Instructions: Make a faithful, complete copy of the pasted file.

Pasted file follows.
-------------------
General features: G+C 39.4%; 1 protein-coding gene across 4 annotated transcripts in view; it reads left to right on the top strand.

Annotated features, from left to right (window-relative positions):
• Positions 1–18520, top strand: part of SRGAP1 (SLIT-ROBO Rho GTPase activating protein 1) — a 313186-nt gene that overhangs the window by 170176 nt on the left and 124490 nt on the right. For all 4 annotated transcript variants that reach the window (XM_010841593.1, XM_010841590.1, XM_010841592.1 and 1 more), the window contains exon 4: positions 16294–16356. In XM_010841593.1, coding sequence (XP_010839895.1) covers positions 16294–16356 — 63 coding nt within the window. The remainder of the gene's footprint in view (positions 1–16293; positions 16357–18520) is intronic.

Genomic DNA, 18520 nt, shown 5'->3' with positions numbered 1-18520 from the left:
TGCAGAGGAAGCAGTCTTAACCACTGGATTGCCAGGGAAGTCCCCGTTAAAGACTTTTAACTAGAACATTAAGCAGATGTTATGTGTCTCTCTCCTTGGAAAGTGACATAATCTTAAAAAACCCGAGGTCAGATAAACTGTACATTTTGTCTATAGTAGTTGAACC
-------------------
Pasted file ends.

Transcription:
General features: G+C 39.4%; 1 protein-coding gene across 4 annotated transcripts in view; it reads left to right on the top strand.

Annotated features, from left to right (window-relative positions):
• Positions 1–18520, top strand: part of SRGAP1 (SLIT-ROBO Rho GTPase activating protein 1) — a 313186-nt gene that overhangs the window by 170176 nt on the left and 124490 nt on the right. For all 4 annotated transcript variants that reach the window (XM_010841593.1, XM_010841590.1, XM_010841592.1 and 1 more), the window contains exon 4: positions 16294–16356. In XM_010841593.1, coding sequence (XP_010839895.1) covers positions 16294–16356 — 63 coding nt within the window. The remainder of the gene's footprint in view (positions 1–16293; positions 16357–18520) is intronic.

Genomic DNA, 18520 nt, shown 5'->3' with positions numbered 1-18520 from the left:
TGCAGAGGAAGCAGTCTTAACCACTGGATTGCCAGGGAAGTCCCCGTTAAAGACTTTTAACTAGAACATTAAGCAGATGTTATGTGTCTCTCTCCTTGGAAAGTGACATAATCTTAAAAAACCCGAGGTCAGATAAACTGTACATTTTGTCTATAGTAGTTGAACC